From the outset of my studies, I became strongly interested in the so-called Casimir effect – a quantum-mechanical interaction which has an impact at macroscopic level. In nature, geckos make use of it, for instance, when they cling to glass surfaces. Since there is no group active in this area in Austria, there was no possibility for me to dig deeper into the matter for the time being. After completing a diploma thesis in numerical plasma physics and an excursion into theoretical physics which got me a doctoral degree, it was obvious to me that I had to go abroad in order to finally indulge in my passion. As the destination was of less importance to me I had a number of options. When I was accepted for the Schrödinger Fellowship the decision came easily. After all, this grant offered me the possibility to concentrate fully on research and work in an internationally renowned group. Contact with Davide Iannuzzi in Amsterdam was established through the European CASIMIR Network and its representative in Vienna at the time, Markus Arndt.
I had no problem writing my project plan since I had already collected a great number of ideas which at least partly coincided with what my host had in mind. This gave me an ambitious programme aimed at answering a few questions that had been discussed fervently in expert circles for quite some time. The main prerequisite was the development of a completely novel experiment measuring minute forces between two flat plates. They have to be kept parallel at a margin of error of less than one micro-radiant. Here is a comparison for illustration: if you were to place two bars of one kilometre in length side by side at the same level of precision, the gap between them at the far end would be less than one millimetre. Thanks to the fruitful co-operation within the team we ultimately managed to overcome all technical challenges and the first data capture session is imminent.
The Netherlands – it’s all in the name
When you drive into the Netherlands from Germany and the last hills have flattened out you have the impression of arriving on a somewhat artificially level plane. Everything – roads, clumps of trees, waterways, conurbations – seems to have been carefully arranged along a rectangular grid. There are no elevations or naturally differentiated types of landscape to be seen. In fact, the greater portion of this countryside, one of the most densely populated areas in Europe, has been shaped by human intervention. More than 17 million people live on an area one third the size of Austria. More than three quarters of this area is at or below sea level and has to be protected against flooding by continuous pumping and a complex system of canals and dikes.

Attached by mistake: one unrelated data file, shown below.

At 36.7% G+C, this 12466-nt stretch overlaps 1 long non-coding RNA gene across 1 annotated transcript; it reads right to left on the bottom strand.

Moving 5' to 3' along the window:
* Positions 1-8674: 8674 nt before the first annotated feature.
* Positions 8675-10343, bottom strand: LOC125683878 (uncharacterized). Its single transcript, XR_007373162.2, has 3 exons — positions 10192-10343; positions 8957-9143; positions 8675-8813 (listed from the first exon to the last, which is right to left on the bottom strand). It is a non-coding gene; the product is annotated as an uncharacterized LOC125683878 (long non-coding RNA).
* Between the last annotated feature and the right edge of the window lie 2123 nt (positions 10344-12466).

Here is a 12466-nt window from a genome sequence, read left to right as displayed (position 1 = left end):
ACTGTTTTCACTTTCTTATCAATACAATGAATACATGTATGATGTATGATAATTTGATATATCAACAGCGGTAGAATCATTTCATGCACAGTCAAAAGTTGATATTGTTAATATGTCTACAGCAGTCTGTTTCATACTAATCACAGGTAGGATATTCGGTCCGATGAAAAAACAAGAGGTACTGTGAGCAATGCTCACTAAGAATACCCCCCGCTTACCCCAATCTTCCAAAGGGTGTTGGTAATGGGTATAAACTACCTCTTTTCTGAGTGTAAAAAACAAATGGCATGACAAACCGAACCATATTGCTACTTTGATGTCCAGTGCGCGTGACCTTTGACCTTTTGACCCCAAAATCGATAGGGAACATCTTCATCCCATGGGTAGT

Culture and people
The Netherlands, and especially Amsterdam, are remarkable in many respects. One of the most notable aspects may be traced back to Spinoza, namely the deeply entrenched tolerance and personal freedom encountered in all areas of life. In dealings with neighbours, authorities, supermarkets and in road traffic everything is calm and without unnecessary emotions, but very effective. Aggression or ruffled feathers are very rare. The Dutch value their leisure time very highly and usually spend it outdoors in creative or sports-related activities. In general, and despite the permanently wet and cold weather, life unfolds in the street in ways habitually found in more southern climes. The towns boast countless restaurants and bars that are always bustling with customers, also on weekdays. Sunshine and temperatures above 20°C are the exception, but if it happens, the city seems to turn into a big funfair and all the lawns in the city’s parks are full of people enjoying music, playing games or doing barbecues. The main means of transport is “de fiets”, the bicycle, which has priority over all other modes and in practice seems to be governed by virtually no rules. Despite the dense traffic there are hardly any accidents, since the ubiquitous cycle paths are usually structurally separated from footpaths and car lanes.
The Netherlands as place of research
Education and research rank high on the list of Dutch priorities. Even though it was always quite high, the share of university graduates in the population has been further raised by immigration from abroad thanks to tax breaks offered to highly qualified newcomers. This has resulted in a uniquely international and well educated society which provides an inspiring environment for research and commercial activities. Wide-ranging and well-endowed grant programmes make it possible for many research groups to work at a constantly high level and address undertakings that are a little more risky. With my personal project I was a clear beneficiary of these circumstances, since all expenses for material and services were covered by a co-financing scheme.
As seven nationalities are represented in my host’s group at the Vrije Universiteit Amsterdam, it was a good opportunity for me to learn several languages and build international contacts which have helped me start a number of new international co-operation projects in the last year and a half. Completing these projects and developing the experiment from my Schrödinger Fellowship will take some more time, which is why I am not going to return to Austria in the immediate future. My family is not happy about this, of course, but thanks to an interconnected world of video-telephony and similar means of communication one is never completely absent, even if one is more than one thousand kilometres from home.